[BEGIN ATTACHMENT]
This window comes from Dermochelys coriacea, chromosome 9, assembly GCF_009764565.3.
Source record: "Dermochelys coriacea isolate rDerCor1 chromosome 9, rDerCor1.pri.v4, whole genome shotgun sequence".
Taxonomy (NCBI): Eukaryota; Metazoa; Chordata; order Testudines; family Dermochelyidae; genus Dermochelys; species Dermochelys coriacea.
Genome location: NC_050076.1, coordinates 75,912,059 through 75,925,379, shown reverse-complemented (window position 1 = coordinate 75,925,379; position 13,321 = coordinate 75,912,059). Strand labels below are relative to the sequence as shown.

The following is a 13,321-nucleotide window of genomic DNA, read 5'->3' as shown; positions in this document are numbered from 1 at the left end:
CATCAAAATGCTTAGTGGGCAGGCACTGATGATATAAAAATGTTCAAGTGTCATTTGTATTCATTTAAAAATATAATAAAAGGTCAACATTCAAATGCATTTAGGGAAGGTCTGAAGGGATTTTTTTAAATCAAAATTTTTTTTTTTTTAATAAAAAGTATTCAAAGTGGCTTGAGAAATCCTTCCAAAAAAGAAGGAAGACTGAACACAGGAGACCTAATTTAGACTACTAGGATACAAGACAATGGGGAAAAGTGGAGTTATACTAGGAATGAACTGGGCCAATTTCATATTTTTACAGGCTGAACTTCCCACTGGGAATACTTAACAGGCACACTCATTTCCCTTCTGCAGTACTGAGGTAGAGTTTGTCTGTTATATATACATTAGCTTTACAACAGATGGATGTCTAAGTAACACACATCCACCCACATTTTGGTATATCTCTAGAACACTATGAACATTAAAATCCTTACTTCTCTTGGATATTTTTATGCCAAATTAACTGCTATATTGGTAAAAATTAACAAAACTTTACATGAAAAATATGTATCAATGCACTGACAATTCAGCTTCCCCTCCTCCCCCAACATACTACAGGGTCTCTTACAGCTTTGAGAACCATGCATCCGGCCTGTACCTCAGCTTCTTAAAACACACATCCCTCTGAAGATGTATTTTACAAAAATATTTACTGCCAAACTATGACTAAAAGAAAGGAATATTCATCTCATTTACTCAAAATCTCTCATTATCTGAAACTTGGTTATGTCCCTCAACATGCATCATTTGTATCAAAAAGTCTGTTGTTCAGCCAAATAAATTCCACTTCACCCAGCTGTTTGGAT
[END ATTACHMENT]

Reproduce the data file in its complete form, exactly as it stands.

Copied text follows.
This window comes from Dermochelys coriacea, chromosome 9, assembly GCF_009764565.3.
Source record: "Dermochelys coriacea isolate rDerCor1 chromosome 9, rDerCor1.pri.v4, whole genome shotgun sequence".
Taxonomy (NCBI): Eukaryota; Metazoa; Chordata; order Testudines; family Dermochelyidae; genus Dermochelys; species Dermochelys coriacea.
Genome location: NC_050076.1, coordinates 75,912,059 through 75,925,379, shown reverse-complemented (window position 1 = coordinate 75,925,379; position 13,321 = coordinate 75,912,059). Strand labels below are relative to the sequence as shown.

The following is a 13,321-nucleotide window of genomic DNA, read 5'->3' as shown; positions in this document are numbered from 1 at the left end:
CATCAAAATGCTTAGTGGGCAGGCACTGATGATATAAAAATGTTCAAGTGTCATTTGTATTCATTTAAAAATATAATAAAAGGTCAACATTCAAATGCATTTAGGGAAGGTCTGAAGGGATTTTTTTAAATCAAAATTTTTTTTTTTTTAATAAAAAGTATTCAAAGTGGCTTGAGAAATCCTTCCAAAAAAGAAGGAAGACTGAACACAGGAGACCTAATTTAGACTACTAGGATACAAGACAATGGGGAAAAGTGGAGTTATACTAGGAATGAACTGGGCCAATTTCATATTTTTACAGGCTGAACTTCCCACTGGGAATACTTAACAGGCACACTCATTTCCCTTCTGCAGTACTGAGGTAGAGTTTGTCTGTTATATATACATTAGCTTTACAACAGATGGATGTCTAAGTAACACACATCCACCCACATTTTGGTATATCTCTAGAACACTATGAACATTAAAATCCTTACTTCTCTTGGATATTTTTATGCCAAATTAACTGCTATATTGGTAAAAATTAACAAAACTTTACATGAAAAATATGTATCAATGCACTGACAATTCAGCTTCCCCTCCTCCCCCAACATACTACAGGGTCTCTTACAGCTTTGAGAACCATGCATCCGGCCTGTACCTCAGCTTCTTAAAACACACATCCCTCTGAAGATGTATTTTACAAAAATATTTACTGCCAAACTATGACTAAAAGAAAGGAATATTCATCTCATTTACTCAAAATCTCTCATTATCTGAAACTTGGTTATGTCCCTCAACATGCATCATTTGTATCAAAAAGTCTGTTGTTCAGCCAAATAAATTCCACTTCACCCAGCTGTTTGGAT